(WXYZ) – After New York Mets pitcher Noah Syndergaard was sidelined because of a common illness often found among children, parents are being warned that they too can pick up this contagious infection from their children.
What exactly is Hand-foot-and-mouth disease?
It’s a miserable virus that often spreads during summertime. Right now it’s on the rise in communities across the country, and we’re seeing it here in Michigan as well. Hand-foot-and-mouth disease lives in the intestines and is often caused by coxsackievirus A16. The disease can be found where large groups of children gather like playgrounds, daycares, and schools. Since it mostly affects children under the age of 5 who don’t yet have immunity to Hand-foot-and-mouth disease, many parents tend to think of this virus only as a child’s illness.
Why are parents getting this virus if supposedly we’ve built up our immunity towards it?
I’m sure a lot of parents are surprised when they are diagnosed because your body does develop immunity protection. But only to the specific virus that caused the infection. And unfortunately, Hand-foot-and-mouth disease is actually caused by several different viruses so you can end up getting the disease again. Symptoms to look out for include a fever, sore throat, loss of appetite, painful red spots or bumps all over the body, and red blisters inside your mouth on the tongue, gums, and cheeks. Most cases of Hand-foot-and-mouth disease are minor but serious complications can happen like Viral meningitis and Encephalitis. So if you don’t get better after a few days, or your symptoms worsen or you struggle to drink fluids, you should see your doctor.
How can parents protect themselves and their children?
You can easily pick this up when in close contact with someone who is infected. My number one preventative recommendation as always is to wash your hands frequently with soap and water. Also, disinfect common areas and toys shared by multiple children. Parents, please talk to your children about good hygiene habits and why they should avoid putting any part of their hands or objects in their mouth. And keep anyone that is sick at home to avoid passing along this highly contagious disease.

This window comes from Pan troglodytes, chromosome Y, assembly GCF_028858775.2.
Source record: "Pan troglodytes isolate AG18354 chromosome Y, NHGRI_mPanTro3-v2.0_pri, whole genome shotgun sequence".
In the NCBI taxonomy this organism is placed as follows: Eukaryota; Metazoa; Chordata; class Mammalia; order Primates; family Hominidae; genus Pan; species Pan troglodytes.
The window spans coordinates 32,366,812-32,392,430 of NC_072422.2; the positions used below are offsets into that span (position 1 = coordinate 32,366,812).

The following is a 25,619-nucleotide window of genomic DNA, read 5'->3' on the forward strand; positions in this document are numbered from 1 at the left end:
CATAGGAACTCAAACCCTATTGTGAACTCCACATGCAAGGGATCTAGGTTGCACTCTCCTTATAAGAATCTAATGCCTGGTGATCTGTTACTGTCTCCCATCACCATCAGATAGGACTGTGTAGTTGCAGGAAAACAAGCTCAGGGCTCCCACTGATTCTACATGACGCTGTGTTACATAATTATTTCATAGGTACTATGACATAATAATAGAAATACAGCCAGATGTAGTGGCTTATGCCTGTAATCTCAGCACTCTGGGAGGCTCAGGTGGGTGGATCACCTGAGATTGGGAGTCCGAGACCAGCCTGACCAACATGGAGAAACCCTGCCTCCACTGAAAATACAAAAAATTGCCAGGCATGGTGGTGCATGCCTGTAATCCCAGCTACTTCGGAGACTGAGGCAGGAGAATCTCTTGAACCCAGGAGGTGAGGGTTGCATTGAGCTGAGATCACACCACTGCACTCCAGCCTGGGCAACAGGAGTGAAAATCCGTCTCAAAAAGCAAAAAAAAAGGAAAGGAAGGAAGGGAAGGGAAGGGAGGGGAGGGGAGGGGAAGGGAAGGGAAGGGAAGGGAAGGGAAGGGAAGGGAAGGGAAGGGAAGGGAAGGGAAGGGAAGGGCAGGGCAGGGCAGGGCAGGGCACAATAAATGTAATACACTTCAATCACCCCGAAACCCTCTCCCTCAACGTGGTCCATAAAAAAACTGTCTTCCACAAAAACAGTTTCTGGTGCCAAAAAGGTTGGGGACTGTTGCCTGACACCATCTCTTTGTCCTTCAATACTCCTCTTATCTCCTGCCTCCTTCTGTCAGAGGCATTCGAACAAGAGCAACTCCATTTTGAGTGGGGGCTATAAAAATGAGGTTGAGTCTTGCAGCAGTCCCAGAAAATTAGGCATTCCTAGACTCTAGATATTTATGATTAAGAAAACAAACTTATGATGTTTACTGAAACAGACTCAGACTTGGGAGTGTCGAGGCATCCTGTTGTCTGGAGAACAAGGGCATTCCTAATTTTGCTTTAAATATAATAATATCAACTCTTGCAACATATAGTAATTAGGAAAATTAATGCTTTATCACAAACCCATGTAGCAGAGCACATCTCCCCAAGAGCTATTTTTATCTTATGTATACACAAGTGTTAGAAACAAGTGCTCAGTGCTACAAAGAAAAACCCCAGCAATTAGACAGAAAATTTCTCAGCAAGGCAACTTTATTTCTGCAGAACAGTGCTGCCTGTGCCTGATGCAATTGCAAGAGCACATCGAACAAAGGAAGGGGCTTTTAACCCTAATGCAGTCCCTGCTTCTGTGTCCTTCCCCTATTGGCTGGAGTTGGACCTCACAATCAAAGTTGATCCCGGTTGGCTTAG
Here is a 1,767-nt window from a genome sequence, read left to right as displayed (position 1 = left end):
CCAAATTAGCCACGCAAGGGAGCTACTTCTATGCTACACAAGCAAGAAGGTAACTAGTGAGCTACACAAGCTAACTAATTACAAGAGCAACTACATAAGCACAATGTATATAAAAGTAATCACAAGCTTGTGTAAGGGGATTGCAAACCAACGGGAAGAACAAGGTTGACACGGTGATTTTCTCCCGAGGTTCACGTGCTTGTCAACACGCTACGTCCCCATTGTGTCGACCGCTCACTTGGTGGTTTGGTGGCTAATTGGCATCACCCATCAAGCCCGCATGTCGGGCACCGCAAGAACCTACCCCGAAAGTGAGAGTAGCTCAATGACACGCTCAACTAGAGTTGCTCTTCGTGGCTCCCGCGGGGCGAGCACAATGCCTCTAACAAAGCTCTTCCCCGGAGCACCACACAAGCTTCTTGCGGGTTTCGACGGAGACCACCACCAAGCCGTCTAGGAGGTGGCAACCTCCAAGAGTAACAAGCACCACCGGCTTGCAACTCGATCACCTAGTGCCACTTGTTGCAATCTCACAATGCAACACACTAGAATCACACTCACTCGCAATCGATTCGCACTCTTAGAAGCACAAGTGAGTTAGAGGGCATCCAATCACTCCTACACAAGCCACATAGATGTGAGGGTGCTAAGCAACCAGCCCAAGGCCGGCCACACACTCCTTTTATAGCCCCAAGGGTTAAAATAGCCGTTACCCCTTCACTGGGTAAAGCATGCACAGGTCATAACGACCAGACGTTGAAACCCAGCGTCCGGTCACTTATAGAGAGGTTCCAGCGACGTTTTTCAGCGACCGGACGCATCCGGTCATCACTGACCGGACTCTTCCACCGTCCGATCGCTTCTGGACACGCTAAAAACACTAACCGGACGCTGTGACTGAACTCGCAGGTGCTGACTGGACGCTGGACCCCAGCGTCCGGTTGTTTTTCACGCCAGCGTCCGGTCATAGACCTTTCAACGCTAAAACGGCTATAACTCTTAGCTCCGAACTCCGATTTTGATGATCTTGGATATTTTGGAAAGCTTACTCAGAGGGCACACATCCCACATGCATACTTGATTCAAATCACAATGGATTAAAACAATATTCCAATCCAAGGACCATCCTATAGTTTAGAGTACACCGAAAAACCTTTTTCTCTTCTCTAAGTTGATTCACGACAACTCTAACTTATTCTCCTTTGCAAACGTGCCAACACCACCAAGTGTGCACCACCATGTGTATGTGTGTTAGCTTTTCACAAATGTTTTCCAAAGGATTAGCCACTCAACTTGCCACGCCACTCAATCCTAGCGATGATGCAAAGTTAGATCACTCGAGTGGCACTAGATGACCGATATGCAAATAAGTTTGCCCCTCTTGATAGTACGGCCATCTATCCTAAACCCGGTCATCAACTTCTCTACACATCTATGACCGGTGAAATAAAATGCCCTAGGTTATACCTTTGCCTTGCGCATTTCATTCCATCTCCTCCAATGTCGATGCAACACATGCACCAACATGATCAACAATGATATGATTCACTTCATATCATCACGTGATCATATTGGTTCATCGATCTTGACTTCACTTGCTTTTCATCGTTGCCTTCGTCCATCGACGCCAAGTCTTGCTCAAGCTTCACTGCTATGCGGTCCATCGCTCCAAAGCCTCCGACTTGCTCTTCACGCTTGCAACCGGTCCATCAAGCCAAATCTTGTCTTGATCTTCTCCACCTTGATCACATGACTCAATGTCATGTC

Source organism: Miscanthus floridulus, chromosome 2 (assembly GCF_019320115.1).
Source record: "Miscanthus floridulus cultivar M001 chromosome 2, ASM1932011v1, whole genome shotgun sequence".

1. Wash your hands frequently and thoroughly for 20 seconds with soap and water. Help children wash their hands especially after using the toilet.
2. Disinfect common areas and frequently touched surfaces like doorknobs with soap and water followed by chlorine bleach that’s been diluted in water.
3. Anyone who has the virus should be kept home and with limited exposure to others to lessen close contact like hugging, kissing or sharing objects that have the virus on them. This highly contagious disease is also spread through coughing, sneezing, and contact with blister fluid or feces.
4. There is no vaccine or cure so the virus will have to run its course – which can last up to 10 days. Use painkillers for fever and discomfort and mouthwash to numb the inside of the mouth.
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Data pulled from WXYZ.